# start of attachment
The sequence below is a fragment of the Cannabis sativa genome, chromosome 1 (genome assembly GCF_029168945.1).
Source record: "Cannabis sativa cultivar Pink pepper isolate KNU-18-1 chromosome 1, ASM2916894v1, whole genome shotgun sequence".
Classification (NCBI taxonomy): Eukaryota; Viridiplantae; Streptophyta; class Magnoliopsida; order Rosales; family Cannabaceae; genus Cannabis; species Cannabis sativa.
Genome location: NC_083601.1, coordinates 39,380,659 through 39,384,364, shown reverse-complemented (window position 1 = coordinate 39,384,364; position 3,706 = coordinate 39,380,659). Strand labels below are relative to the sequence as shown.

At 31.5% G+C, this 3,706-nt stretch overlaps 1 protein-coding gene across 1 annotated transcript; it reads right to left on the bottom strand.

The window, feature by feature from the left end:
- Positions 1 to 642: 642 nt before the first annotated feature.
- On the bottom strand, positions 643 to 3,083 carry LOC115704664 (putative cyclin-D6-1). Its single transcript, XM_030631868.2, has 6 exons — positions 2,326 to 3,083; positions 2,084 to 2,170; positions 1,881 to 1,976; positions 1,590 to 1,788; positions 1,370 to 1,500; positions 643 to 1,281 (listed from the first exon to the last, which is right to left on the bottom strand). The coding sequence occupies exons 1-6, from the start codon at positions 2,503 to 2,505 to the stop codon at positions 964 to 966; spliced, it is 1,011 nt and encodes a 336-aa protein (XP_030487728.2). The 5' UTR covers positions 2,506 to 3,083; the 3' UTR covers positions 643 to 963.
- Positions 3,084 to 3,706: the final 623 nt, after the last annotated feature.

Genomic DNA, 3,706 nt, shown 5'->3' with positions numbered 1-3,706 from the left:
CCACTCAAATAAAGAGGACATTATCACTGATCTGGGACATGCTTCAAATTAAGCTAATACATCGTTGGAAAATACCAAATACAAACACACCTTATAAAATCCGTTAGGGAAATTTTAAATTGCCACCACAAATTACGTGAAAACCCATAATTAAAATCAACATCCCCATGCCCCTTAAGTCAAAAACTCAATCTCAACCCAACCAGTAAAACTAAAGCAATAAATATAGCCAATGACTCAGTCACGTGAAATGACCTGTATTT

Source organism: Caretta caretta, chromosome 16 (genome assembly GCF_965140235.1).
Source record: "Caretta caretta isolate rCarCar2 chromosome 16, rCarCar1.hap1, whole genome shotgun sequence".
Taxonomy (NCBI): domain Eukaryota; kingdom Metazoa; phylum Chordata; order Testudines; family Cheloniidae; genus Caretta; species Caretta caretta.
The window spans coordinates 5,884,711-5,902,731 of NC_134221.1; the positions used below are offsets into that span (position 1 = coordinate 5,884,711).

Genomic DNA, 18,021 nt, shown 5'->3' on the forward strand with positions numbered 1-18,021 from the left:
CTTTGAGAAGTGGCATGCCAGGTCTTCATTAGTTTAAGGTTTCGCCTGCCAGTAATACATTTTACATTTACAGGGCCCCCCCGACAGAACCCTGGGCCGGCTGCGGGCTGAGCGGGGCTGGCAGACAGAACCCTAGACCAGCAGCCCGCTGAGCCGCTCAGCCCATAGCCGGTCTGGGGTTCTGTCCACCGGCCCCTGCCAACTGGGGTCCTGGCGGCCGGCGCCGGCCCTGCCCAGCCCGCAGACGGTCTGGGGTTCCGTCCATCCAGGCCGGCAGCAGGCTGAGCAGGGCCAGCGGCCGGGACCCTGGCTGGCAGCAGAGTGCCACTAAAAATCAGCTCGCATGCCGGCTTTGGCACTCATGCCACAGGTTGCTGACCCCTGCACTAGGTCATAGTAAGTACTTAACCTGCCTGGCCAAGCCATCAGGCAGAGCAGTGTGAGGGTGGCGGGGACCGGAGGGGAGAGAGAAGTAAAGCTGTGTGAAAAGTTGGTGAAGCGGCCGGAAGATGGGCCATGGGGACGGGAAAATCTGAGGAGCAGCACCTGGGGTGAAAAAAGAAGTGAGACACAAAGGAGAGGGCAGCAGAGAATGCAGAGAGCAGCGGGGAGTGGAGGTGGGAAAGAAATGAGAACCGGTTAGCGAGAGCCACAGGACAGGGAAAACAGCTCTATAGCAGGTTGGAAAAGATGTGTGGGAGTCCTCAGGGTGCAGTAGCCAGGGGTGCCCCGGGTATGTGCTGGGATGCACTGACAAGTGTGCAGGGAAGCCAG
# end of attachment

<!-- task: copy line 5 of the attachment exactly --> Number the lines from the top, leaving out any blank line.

At 31.5% G+C, this 3,706-nt stretch overlaps 1 protein-coding gene across 1 annotated transcript; it reads right to left on the bottom strand.